|Jepson Flora Project: Jepson Interchange|
|TREATMENT FROM THE JEPSON MANUAL (1993)||
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Jepson Interchange (more information)
©Copyright 1993 by the Regents of the University of California
For up-to-date information about California vascular plants, visit the Jepson eFlora.
Annual to tree
Leaves basal or cauline, alternate to whorled, simple to compound
Inflorescence: 1° inflorescence a head, each resembling a flower, 1many, generally arrayed in cymes, generally subtended by ± calyx-like involucre; flowers 1many per head
Flowers bisexual, unisexual, or sterile, ± small, of several types; calyx 0 or modified into pappus of bristles, scales, or awns, which is generally persistent in fruit; corolla radial or bilateral (rarely 0), lobes generally (0)45; stamens 45, anthers generally fused into cylinder around style, often appendaged at tips, bases, or both, filaments generally free, generally attached to corolla near throat; pistil 1, ovary inferior, 1-chambered, 1-seeded, style 1, branches 2, generally hair-tufted at tip, stigmas 2, generally on inside of style branches
Fruit: achene, cylindric to ovoid, generally deciduous with pappus attached
Genera in family: ± 1300 genera, 21,000 species (largest family of dicots): worldwide. Largest family in CA. Also see tribal key to CA genera: Strother 1997 Madroño 44(1):128. See glossary p. 25 for illustrations of general family characteristics.
Stems generally many from base
Leaves alternate, generally drought-deciduous, simple, petioled, entire or rarely toothed
Inflorescence: heads radiate or discoid, solitary or in cyme-like panicles; peduncles generally long; involucre hemispheric; phyllaries in 23 series, free; receptacle chaffy, scales folded around fruits and falling with them
Ray flowers sterile; style 0; ligules yellow
Disk flowers many; corollas yellow or brown-purple, tube slender, throat abruptly expanded, lobes triangular; anther tips ovate, ± acute; style tips triangular
Fruit strongly compressed, obovate or wedge-shaped; edges long-ciliate; faces glabrous or short-hairy; pappus of 2 narrow scales or 0
Species in genus: 13 species: w North America, w South America
Etymology: (Christopher Encel, 16th century)
Commonly hybridizing, especially in disturbed areas; E. farinosa X E. frutescens is common; E. farinosa X E. californica, E. farinosa X E. actoni, E. actoni X E. frutescens, E. frutescens X E. virginensis, E. farinosa X Geraea canescens have been reported.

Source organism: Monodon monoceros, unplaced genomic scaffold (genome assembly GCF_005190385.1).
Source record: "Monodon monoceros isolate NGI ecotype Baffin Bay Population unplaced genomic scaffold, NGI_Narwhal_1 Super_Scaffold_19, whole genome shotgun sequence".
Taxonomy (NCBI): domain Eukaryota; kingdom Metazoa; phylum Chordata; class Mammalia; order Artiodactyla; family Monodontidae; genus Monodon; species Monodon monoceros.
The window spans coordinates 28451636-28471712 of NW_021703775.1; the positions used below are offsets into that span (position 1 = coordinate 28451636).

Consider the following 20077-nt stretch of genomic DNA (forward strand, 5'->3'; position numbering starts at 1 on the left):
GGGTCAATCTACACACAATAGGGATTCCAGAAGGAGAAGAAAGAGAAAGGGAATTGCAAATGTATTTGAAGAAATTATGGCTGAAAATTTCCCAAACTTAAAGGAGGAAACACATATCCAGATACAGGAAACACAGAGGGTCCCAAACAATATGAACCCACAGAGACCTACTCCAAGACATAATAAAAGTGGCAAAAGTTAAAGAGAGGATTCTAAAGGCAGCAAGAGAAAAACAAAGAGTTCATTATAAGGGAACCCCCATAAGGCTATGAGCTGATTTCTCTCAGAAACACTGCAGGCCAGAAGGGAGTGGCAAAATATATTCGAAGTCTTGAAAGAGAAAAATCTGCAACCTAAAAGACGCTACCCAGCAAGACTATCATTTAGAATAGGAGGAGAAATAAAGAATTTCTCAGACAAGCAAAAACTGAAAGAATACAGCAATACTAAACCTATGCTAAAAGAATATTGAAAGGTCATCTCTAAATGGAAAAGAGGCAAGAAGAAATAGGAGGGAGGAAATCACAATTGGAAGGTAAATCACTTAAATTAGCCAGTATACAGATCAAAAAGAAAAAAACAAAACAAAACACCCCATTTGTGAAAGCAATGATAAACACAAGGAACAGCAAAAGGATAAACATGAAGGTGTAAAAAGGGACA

Shrub 515 dm, with many slender branches from base
Stems branched below; young stems hairy; older stems with fissured bark
Leaves scattered along stems; petioles 612 mm; blades 2.54 cm, ovate to deltate, acute, silvery green, canescent
Inflorescence: heads radiate, solitary; peduncles canescent; involucre 814 mm; phyllaries ovate
Ray flowers 1525; ligules 1025 mm
Disk flowers: corollas 56 mm, yellow
Fruit 57 mm; pappus generally 0
Ecology: Open areas, rocky slopes, roadsides
Elevation: 8001500 m.
Bioregional distribution: sw San Joaquin Valley and adjacent Western Transverse Ranges (Cuyama Valley), w Desert and adjacent California Floristic Province, White and Inyo Mountains, Desert Mountains
Distribution outside California: sw Nevada, n Baja California
Flowering time: FebJul
Synonyms: E. virginensis Nelson subsp. a. (Elmer) D.D. Keck
Horticultural information: DRY, SUN, DRN: 7, 8, 9, 10, 11, 12, 13, 14, 15, 16, 18, 19, 20, 21, 22, 23, 24.
|YOU CAN HELP US make sure that our distributional information is correct and current. If you know that a plant occurs in a wild, reproducing state in a Jepson bioregion NOT highlighted on the map, please contact us with that information. Please realize that we cannot incorporate range extensions without access to a voucher specimen, which should (ultimately) be deposited in an herbarium. You can send the pressed, dried collection (with complete locality information indicated) to us (e-mail us for details) or refer us to an accessioned herbarium specimen. Non-occurrence of a plant in an indicated area is difficult to document, but we will especially value your input on those types of possible errors (see automatic conversion of distribution data to maps).|